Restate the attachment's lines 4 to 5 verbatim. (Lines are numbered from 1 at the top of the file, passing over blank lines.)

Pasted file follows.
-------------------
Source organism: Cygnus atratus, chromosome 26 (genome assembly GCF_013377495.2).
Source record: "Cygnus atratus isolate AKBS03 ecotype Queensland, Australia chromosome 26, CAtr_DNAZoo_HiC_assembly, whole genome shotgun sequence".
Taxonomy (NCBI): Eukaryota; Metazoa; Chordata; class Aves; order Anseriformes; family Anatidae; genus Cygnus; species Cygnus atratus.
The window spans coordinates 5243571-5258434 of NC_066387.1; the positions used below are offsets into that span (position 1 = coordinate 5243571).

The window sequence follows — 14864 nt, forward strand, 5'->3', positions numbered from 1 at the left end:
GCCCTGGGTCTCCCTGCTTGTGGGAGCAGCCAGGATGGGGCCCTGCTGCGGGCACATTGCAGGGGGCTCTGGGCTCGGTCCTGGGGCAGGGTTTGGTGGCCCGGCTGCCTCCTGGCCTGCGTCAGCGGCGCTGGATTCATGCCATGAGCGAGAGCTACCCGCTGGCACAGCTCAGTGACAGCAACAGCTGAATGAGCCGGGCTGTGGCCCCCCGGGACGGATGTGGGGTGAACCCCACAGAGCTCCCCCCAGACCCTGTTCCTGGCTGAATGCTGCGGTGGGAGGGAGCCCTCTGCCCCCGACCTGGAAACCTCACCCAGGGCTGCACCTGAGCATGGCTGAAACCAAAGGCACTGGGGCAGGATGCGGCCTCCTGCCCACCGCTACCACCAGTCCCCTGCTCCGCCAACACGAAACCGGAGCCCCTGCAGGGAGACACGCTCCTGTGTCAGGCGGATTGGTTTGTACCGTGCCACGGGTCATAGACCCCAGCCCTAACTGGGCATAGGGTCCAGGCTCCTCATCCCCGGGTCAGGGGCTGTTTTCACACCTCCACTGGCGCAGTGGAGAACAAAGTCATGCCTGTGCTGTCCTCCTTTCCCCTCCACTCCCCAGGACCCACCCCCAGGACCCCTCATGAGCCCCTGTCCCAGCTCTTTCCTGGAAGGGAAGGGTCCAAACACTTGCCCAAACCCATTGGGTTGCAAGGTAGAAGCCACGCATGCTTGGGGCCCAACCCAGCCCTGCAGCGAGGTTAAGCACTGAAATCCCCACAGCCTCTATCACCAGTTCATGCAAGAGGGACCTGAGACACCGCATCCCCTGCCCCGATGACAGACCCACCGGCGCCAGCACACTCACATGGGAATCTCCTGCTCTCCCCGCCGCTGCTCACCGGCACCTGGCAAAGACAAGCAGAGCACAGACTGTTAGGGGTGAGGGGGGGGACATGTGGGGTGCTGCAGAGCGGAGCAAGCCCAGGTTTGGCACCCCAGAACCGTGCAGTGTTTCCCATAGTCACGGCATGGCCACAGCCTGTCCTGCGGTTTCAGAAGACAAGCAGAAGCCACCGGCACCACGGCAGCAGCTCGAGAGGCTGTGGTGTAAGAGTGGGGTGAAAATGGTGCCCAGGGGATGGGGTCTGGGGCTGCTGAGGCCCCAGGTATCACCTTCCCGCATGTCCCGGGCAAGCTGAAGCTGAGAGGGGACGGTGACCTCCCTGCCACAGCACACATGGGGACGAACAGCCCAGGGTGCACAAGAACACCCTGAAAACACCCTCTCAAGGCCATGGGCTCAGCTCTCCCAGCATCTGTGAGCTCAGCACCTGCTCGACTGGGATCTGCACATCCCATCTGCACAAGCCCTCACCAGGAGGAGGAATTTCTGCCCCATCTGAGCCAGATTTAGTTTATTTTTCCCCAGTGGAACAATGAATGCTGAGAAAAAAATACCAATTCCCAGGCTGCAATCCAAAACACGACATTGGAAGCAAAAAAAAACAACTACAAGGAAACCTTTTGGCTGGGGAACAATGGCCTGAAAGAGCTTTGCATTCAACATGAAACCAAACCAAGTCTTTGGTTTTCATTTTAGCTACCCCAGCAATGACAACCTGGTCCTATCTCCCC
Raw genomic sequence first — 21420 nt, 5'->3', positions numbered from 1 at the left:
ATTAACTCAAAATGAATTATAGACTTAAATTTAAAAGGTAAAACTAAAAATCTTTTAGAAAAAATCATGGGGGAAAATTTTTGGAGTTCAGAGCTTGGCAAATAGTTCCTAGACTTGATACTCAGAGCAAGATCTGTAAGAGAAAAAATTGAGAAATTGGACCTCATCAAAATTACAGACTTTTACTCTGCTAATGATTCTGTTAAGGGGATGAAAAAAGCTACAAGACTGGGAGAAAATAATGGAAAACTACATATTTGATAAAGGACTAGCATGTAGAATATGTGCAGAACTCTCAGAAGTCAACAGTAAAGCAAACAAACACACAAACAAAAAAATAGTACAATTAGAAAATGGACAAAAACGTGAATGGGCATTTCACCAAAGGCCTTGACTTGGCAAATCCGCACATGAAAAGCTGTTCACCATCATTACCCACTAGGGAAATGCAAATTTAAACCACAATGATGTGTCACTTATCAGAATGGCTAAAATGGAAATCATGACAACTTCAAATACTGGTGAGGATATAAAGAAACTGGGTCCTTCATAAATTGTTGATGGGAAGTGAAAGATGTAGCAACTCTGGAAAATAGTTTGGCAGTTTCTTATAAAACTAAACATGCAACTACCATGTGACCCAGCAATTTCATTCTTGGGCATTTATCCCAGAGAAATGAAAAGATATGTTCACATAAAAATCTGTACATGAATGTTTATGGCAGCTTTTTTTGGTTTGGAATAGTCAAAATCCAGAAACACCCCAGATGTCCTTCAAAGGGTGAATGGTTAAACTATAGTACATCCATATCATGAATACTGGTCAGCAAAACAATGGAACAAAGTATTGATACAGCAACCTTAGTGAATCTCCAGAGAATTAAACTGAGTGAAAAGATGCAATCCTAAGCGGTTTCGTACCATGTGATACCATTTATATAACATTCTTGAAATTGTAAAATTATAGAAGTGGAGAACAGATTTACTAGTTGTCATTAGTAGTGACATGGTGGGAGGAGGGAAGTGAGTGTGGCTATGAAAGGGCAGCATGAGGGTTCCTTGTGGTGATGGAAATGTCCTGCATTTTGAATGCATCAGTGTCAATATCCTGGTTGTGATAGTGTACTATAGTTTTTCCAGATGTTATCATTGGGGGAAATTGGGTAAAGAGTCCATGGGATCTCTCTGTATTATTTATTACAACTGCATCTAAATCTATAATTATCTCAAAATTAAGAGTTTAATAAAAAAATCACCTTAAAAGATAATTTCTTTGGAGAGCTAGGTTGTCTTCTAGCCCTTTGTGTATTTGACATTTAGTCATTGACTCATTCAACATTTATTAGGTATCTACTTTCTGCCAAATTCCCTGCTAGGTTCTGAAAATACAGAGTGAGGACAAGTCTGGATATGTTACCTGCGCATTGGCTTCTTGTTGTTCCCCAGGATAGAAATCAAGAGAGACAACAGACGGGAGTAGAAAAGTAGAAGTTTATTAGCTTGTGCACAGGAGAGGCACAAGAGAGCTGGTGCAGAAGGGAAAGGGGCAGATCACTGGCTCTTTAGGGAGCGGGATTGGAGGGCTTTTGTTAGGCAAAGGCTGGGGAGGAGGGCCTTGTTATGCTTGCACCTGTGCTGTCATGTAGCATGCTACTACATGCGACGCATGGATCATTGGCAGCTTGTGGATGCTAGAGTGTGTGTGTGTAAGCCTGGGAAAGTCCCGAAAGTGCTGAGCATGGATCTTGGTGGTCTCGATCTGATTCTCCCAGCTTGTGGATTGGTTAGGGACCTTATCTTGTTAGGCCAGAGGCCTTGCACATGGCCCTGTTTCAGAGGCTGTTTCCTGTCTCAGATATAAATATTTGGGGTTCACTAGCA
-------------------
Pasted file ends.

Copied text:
The window spans coordinates 5243571-5258434 of NC_066387.1; the positions used below are offsets into that span (position 1 = coordinate 5243571).

The window sequence follows — 14864 nt, forward strand, 5'->3', positions numbered from 1 at the left end: